Julia Evans

SQL queries don't start with SELECT

Okay, obviously many SQL queries do start with SELECT (and actually this post is only about SELECT queries, not INSERTs or anything).

But! Yesterday I was working on an explanation of window functions, and I found myself googling “can you filter based on the result of a window function”. As in – can you filter the result of a window function in a WHERE or HAVING or something?

Eventually I concluded “window functions must run after WHERE and GROUP BY happen, so you can’t do it”. But this led me to a bigger question – what order do SQL queries actually run in?.

This was something that I felt like I knew intuitively (“I’ve written at least 10,000 SQL queries, some of them were really complicated! I must know this!“) but I struggled to actually articulate what the order was.

SQL queries happen in this order

I looked up the order, and here it is! (SELECT isn’t the first thing, it’s like the 5th thing!) (here it is in a tweet).

(I really want to find a more accurate way of phrasing this than “sql queries happen/run in this order” but I haven’t figured it out yet)

In a non-image format, the order is:

  • FROM/JOIN and all the ON conditions
  • SELECT (including window functions)

questions this diagram helps you answer

This diagram is about the semantics of SQL queries – it lets you reason through what a given query will return and answers questions like:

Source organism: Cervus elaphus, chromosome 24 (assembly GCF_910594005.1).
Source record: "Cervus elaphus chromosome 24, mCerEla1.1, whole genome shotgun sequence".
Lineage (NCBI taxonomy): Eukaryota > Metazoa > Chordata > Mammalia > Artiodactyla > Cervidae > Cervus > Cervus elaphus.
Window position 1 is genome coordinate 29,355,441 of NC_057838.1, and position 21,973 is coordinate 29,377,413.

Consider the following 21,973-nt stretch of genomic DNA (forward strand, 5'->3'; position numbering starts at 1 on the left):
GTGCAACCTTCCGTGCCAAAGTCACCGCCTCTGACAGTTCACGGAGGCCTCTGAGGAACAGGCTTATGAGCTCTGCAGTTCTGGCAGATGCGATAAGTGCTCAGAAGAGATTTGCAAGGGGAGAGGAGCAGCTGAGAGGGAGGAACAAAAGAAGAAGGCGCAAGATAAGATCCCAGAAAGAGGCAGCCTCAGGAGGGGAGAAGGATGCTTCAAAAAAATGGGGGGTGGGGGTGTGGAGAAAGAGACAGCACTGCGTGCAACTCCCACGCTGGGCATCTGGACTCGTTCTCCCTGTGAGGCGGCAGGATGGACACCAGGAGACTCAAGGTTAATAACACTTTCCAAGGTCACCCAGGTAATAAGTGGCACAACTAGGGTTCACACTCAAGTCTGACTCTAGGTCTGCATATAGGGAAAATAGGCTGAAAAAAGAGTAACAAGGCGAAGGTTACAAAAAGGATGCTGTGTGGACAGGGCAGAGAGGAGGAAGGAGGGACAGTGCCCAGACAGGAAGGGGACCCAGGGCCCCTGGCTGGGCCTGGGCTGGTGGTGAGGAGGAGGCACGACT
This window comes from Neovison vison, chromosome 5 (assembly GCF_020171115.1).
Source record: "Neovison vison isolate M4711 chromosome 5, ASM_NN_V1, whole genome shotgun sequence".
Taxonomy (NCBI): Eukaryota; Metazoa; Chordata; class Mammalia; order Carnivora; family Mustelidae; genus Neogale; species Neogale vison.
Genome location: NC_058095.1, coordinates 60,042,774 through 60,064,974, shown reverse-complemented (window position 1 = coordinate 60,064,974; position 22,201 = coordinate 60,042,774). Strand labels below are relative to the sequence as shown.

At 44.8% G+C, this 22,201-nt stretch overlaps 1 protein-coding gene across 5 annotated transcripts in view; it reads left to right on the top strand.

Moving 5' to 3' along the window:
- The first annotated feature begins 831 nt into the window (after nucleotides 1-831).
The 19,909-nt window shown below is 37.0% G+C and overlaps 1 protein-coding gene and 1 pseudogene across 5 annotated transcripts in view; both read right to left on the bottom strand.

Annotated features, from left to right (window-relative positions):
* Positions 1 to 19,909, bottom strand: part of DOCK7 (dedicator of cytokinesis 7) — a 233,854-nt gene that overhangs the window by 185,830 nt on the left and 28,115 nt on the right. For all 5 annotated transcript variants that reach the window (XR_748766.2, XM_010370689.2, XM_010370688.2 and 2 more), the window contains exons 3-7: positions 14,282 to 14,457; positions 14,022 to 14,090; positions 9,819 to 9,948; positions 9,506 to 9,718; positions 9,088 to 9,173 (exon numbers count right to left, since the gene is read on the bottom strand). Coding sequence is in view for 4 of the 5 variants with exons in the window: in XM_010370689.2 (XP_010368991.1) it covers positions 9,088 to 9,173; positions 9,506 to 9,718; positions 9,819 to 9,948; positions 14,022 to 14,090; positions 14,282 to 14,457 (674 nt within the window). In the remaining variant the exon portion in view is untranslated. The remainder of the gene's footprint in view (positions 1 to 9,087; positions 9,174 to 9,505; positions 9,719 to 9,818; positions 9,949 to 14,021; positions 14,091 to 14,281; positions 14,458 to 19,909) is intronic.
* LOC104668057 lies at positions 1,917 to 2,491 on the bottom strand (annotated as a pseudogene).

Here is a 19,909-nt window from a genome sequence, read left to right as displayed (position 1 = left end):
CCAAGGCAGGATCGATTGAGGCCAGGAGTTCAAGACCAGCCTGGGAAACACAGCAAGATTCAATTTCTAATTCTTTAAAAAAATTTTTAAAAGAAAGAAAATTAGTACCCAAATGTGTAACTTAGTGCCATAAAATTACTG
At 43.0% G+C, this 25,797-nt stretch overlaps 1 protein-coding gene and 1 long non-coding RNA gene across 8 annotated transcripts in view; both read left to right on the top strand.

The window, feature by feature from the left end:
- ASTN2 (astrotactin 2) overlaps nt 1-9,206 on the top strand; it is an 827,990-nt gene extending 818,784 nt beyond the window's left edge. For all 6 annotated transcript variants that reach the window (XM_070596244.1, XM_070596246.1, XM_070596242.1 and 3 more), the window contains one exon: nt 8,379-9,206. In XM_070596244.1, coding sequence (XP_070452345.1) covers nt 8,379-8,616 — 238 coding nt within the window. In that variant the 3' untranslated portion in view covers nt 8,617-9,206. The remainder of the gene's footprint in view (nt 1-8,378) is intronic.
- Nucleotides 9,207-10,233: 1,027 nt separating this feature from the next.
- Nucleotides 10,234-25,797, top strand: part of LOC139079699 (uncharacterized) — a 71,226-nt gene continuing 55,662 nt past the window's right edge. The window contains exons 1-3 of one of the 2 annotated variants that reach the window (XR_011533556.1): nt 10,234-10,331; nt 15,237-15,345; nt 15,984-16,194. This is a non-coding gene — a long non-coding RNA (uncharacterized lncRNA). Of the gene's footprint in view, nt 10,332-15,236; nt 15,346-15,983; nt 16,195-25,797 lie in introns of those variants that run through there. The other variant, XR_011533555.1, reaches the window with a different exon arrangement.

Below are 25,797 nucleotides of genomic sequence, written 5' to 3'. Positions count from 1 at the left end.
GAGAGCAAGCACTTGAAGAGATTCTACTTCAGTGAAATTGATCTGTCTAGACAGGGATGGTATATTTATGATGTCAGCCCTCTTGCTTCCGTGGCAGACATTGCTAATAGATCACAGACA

• Can I do WHERE on something that came from a GROUP BY? (no! WHERE happens before GROUP BY!)
  • Can I filter based on the results of a window function? (no! window functions happen in SELECT, which happens after both WHERE and GROUP BY)
  • Can I ORDER BY based on something I did in GROUP BY? (yes! ORDER BY is basically the last thing, you can ORDER BY based on anything!)
  • When does LIMIT happen? (at the very end!)

Database engines don’t actually literally run queries in this order because they implement a bunch of optimizations to make queries run faster – we’ll get to that a little later in the post.


  • you can use this diagram when you just want to understand which queries are valid and how to reason about what results of a given query will be
  • you shouldn’t use this diagram to reason about query performance or anything involving indexes, that’s a much more complicated thing with a lot more variables

confounding factor: column aliases

Someone on Twitter pointed out that many SQL implementations let you use the syntax:

SELECT CONCAT(first_name, ' ', last_name) AS full_name, count(*)
FROM table
GROUP BY full_name

This query makes it look like GROUP BY happens after SELECT even though GROUP BY is first, because the GROUP BY references an alias from the SELECT. But it’s not actually necessary for the GROUP BY to run after the SELECT for this to work – the database engine can just rewrite the query as

SELECT CONCAT(first_name, ' ', last_name) AS full_name, count(*)
FROM table
GROUP BY CONCAT(first_name, ' ', last_name)

and run the GROUP BY first.